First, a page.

I'm going to build a motorized barn-door mount for astrophotography, but have ABSOLUTELY no experience with motors, circuits or anything else related to the motor.

This is the motor I bought: https://www.sparkfun.com/products/12219

I've read about resistors, voltage, wire gauge, etc, etc... I need it at 1 rpm consistently from I turn it on until I turn it of. I plan on having a snap-switch on the thing.

Now, what do I need??? I have the motor, motor mount, switch and that's it. What gauge wire do I need? Resistor? Fuse? One of those boards that look like they belong in a computer? I've searched in here and took a look at the videos where I bought the motor, but I'm too green in this.... Hope someone in here can help.

  • \$\begingroup\$ It really depends on your application. What are you planning to use it for? How do you envision it working? A flow chart or state diagram would be handy. \$\endgroup\$ – darudude Jan 5 '15 at 18:50
  • \$\begingroup\$ [as an aside] A car (or motorcycle) battery can work for powering this motor. But a deep cycle battery will last longer (greater number of recharges, see also this). Of course you can start with a car battery, wear it out, then get a deep cycle battery. \$\endgroup\$ – Nick Alexeev Jan 5 '15 at 19:03
  • \$\begingroup\$ Will it be the battery in your car, or just a car battery? If it's in active duty then its voltage will vary a fair amount, from first driving to the site, then standing still for hours, perhaps enough to upset your speed calibration. \$\endgroup\$ – tomnexus Jan 5 '15 at 19:08
  • \$\begingroup\$ 1 rpm? Are you sure you want the motor to take a whole minute to make just one rotation? \$\endgroup\$ – Will Jan 5 '15 at 21:26
  • \$\begingroup\$ @Will The question states it is for astrophotography, so I'm guessing the idea is to track the movement of the stars. One minute for one rotation sounds reasonable given how fast the stars move. \$\endgroup\$ – Phil Frost Jan 6 '15 at 13:28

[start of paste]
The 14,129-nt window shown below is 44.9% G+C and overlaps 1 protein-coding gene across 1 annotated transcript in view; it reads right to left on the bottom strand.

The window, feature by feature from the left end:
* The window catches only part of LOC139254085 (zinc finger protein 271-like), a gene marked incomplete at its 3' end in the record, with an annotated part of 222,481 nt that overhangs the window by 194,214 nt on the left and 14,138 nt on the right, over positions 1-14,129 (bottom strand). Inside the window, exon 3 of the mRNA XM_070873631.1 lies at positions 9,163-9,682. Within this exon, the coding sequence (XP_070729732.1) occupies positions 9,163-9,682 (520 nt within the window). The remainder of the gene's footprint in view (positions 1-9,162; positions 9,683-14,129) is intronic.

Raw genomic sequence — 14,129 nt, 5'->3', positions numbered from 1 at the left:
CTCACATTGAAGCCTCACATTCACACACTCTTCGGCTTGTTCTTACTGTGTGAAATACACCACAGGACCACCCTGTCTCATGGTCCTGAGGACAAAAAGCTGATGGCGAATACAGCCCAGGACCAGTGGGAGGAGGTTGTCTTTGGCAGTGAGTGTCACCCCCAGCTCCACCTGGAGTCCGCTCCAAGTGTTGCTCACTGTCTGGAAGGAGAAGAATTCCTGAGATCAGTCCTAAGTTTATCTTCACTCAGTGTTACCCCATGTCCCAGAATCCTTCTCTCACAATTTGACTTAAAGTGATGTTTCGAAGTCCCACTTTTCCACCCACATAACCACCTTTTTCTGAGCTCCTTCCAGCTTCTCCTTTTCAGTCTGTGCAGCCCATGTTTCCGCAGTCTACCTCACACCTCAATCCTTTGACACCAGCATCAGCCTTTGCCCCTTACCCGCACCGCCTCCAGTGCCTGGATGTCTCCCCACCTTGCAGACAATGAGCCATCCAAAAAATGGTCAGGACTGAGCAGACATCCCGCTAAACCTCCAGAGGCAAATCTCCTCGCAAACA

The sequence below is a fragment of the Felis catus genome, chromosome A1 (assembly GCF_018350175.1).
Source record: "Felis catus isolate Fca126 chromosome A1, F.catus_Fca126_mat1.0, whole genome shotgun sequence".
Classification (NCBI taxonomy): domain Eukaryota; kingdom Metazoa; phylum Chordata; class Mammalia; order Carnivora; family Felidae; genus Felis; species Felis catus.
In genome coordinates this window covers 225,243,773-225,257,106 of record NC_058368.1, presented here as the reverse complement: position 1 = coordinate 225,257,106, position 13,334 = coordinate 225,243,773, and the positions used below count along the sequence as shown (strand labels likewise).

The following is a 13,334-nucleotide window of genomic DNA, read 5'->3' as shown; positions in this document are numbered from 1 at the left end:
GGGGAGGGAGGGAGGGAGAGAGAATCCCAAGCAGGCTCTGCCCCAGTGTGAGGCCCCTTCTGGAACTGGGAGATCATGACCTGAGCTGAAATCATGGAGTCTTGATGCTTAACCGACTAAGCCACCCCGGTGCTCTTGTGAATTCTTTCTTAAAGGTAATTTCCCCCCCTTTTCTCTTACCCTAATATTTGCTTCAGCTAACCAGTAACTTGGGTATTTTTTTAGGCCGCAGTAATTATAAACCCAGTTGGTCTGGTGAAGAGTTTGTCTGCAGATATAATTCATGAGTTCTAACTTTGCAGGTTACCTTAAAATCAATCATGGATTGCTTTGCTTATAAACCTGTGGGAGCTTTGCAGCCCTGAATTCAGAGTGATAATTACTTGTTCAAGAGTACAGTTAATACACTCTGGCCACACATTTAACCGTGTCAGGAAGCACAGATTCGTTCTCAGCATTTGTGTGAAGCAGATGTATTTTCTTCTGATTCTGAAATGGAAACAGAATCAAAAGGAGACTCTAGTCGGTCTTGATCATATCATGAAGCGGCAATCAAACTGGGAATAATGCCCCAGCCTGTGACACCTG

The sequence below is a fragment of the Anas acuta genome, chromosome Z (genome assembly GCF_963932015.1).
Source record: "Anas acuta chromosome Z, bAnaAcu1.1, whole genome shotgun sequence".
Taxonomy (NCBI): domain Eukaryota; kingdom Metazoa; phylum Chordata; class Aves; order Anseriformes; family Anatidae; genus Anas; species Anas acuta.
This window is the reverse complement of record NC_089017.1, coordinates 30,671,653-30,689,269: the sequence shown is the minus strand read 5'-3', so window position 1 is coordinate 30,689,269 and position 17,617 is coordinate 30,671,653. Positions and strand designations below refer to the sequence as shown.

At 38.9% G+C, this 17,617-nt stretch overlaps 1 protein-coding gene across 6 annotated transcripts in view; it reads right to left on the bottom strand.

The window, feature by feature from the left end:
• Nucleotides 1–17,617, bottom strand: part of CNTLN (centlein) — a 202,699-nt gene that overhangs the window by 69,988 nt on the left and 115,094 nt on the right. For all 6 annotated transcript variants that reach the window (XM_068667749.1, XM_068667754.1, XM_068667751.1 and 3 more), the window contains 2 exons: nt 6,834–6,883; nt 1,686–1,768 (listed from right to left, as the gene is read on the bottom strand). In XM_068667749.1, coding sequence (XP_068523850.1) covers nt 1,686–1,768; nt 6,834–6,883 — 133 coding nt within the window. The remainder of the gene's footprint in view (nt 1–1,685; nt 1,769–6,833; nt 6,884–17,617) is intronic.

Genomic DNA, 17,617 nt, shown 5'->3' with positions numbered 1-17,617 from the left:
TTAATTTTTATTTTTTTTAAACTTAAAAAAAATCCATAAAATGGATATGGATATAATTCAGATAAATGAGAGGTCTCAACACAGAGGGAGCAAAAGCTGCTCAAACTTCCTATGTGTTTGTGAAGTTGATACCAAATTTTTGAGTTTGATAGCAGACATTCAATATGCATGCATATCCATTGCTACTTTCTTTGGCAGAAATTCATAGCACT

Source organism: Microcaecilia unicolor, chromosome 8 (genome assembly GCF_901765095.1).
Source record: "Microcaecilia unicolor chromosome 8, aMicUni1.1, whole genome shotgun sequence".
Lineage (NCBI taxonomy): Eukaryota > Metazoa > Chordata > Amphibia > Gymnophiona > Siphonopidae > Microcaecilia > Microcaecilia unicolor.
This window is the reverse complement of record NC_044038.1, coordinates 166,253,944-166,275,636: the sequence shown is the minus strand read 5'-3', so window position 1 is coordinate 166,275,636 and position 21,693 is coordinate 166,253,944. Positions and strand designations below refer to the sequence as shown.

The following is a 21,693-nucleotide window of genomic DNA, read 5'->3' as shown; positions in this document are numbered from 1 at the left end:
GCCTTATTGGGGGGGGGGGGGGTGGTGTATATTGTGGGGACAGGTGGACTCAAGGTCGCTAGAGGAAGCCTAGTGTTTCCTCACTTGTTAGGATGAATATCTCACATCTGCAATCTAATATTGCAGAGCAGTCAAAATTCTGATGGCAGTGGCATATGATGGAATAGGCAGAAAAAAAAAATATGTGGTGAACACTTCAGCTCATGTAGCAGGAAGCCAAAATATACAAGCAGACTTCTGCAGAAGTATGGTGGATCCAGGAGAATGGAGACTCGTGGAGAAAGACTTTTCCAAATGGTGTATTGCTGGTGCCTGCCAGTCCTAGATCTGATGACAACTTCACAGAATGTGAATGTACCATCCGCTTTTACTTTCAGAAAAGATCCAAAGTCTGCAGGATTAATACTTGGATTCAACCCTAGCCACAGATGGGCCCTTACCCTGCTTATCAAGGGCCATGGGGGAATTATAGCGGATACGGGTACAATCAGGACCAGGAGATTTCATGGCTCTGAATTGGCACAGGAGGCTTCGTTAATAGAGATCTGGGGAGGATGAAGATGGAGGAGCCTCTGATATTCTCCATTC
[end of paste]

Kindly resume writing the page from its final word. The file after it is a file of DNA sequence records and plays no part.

You need just motor, switch, wire and fuse.

The motor has a stall current of 0.5A. That's the most it'll ever expect to draw. So you need a fuse that'll blow at more than that (1A would be fine). You also need wire that can take 0.5A minimum.

You also need to consider how far from the battery the motor will be.

Under normal operation it'll be somewhere between 95mA and 500mA (0.5A) current draw depending on the load it has to move. So we'll take the worst case of 500mA.

24AWG is the absolute thinnest wire you could get away with for 500mA. Any thinner than that and it'll fuse. 24AWG has a resistance of 25.67mΩ per foot. Using the formula: $$ V=R \times I $$ we can work out that, per foot at 500mA, you would drop: $$ V = 0.02567 \times 0.5 = 12.8mV $$ So after 10 feet of wire your 12V would be (12 - (0.0128 * 20) * 2) 11.744V. Note, it's times 20 not times 10 as you have to remember, it's "there and back again", so 10 feet distance is 10 feet of wire there, and 10 feet back again, so 20 feet of wire.

But, choosing thicker wire, say 18AWG, which is about twice as thick as 24AWG, the resistance drops right down to just 6.385mΩ per foot. So for 10 feet distance (20 feet of wire) you'd be losing just 64mV, so your 12V would still be 11.94V.

  • \$\begingroup\$ Can you write the units using the Metrical system, please? (If not possible, can you PLEASE post a comment explaining them?) \$\endgroup\$ – Ismael Miguel Jan 6 '15 at 1:12